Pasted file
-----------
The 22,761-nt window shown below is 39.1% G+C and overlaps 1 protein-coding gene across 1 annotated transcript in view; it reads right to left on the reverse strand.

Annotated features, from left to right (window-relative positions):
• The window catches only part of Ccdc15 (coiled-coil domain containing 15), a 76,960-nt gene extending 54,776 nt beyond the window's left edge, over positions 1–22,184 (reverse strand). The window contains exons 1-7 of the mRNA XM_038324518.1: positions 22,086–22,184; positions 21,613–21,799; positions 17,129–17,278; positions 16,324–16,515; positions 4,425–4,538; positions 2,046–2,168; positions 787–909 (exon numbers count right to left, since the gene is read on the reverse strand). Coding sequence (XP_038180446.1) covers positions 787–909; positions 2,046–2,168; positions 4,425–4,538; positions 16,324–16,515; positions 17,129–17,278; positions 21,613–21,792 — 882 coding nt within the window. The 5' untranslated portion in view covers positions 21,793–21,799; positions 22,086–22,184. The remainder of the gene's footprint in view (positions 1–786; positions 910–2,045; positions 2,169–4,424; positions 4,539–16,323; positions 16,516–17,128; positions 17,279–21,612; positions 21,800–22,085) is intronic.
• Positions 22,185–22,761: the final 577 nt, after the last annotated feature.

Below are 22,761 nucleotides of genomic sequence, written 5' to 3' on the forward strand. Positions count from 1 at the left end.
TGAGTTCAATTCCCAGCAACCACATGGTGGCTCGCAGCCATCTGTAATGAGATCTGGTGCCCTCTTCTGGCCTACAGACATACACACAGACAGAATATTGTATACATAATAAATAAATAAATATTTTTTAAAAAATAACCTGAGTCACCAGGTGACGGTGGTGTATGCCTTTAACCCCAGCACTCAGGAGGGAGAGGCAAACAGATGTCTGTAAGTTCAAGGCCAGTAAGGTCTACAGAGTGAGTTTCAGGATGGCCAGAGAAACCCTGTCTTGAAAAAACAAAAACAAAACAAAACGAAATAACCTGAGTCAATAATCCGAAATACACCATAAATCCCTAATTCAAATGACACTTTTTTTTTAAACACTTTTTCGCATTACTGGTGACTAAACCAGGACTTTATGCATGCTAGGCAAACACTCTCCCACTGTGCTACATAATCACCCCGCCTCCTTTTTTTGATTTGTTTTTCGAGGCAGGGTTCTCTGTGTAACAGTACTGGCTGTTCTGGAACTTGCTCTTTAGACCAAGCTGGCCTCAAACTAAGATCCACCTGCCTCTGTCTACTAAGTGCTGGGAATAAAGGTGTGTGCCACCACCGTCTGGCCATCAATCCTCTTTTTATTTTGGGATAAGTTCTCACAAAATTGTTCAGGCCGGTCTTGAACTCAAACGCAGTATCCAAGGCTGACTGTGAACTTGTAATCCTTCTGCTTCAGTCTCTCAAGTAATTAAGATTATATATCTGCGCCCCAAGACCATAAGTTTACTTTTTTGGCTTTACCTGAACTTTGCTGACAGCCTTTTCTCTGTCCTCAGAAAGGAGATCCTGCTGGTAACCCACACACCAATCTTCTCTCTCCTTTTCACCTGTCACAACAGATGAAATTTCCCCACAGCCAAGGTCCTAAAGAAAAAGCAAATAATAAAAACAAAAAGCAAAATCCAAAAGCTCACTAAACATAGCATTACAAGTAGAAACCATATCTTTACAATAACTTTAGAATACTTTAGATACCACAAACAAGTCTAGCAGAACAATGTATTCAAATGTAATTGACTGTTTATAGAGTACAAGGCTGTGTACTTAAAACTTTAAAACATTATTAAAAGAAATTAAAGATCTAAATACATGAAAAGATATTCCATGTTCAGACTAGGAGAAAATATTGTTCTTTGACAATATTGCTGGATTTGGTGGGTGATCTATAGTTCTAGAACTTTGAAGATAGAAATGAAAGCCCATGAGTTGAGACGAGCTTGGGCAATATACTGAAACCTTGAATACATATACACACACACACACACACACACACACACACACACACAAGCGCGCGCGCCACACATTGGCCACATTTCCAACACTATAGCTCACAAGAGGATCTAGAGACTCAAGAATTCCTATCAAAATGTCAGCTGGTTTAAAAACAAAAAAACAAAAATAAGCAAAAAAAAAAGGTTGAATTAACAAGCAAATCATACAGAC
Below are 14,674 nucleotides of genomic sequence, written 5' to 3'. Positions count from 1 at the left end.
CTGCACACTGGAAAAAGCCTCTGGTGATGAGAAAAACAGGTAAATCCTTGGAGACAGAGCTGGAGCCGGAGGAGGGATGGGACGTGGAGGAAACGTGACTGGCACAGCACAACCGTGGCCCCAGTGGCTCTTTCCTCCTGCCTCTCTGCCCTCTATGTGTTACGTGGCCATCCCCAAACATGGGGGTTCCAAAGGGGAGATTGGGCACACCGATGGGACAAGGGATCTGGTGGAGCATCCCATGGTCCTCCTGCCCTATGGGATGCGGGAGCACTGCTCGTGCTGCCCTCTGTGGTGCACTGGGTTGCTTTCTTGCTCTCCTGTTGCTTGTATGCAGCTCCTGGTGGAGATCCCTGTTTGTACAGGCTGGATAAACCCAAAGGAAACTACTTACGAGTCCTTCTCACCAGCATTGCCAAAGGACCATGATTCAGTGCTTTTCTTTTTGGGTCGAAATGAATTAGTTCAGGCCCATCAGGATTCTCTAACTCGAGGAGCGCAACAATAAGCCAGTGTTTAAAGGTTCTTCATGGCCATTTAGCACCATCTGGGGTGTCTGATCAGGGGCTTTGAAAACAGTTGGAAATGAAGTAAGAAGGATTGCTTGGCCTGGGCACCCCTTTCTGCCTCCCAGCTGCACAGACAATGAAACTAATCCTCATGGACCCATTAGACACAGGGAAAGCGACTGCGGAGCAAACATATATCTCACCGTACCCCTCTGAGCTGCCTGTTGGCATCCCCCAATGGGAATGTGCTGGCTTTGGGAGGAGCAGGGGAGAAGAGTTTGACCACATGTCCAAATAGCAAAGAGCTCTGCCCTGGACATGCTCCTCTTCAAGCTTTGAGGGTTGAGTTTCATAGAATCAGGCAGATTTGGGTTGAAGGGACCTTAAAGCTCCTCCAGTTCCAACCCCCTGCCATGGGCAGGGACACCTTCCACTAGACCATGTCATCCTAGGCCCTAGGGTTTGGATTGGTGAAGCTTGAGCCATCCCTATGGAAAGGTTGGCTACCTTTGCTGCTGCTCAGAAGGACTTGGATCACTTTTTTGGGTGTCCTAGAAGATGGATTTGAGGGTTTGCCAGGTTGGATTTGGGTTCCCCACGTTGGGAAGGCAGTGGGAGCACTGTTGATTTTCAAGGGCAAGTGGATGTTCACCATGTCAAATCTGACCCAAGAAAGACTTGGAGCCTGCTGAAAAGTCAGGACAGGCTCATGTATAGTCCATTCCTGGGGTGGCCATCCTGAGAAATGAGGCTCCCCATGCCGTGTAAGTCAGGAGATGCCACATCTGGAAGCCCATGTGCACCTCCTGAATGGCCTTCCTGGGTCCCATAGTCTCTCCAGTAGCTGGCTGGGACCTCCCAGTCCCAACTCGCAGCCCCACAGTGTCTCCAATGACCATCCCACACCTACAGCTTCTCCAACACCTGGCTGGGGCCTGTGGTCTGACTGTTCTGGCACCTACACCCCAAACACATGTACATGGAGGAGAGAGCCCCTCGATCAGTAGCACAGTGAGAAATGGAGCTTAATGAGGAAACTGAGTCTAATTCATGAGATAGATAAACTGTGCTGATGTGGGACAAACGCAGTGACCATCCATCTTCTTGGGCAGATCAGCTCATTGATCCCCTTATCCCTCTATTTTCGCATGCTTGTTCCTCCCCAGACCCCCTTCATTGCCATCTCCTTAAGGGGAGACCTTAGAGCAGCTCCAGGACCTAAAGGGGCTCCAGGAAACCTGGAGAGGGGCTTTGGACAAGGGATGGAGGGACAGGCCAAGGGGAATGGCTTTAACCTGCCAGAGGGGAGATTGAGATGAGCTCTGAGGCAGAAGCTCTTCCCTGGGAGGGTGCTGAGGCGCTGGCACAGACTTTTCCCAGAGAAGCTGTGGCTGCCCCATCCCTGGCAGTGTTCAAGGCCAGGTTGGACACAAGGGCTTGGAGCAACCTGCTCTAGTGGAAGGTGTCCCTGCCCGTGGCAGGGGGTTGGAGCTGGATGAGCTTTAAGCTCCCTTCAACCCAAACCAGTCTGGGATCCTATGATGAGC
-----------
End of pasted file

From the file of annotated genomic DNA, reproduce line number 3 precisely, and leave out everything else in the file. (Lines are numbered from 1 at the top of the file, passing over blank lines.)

• The window catches only part of Ccdc15 (coiled-coil domain containing 15), a 76,960-nt gene extending 54,776 nt beyond the window's left edge, over positions 1–22,184 (reverse strand). The window contains exons 1-7 of the mRNA XM_038324518.1: positions 22,086–22,184; positions 21,613–21,799; positions 17,129–17,278; positions 16,324–16,515; positions 4,425–4,538; positions 2,046–2,168; positions 787–909 (exon numbers count right to left, since the gene is read on the reverse strand). Coding sequence (XP_038180446.1) covers positions 787–909; positions 2,046–2,168; positions 4,425–4,538; positions 16,324–16,515; positions 17,129–17,278; positions 21,613–21,792 — 882 coding nt within the window. The 5' untranslated portion in view covers positions 21,793–21,799; positions 22,086–22,184. The remainder of the gene's footprint in view (positions 1–786; positions 910–2,045; positions 2,169–4,424; positions 4,539–16,323; positions 16,516–17,128; positions 17,279–21,612; positions 21,800–22,085) is intronic.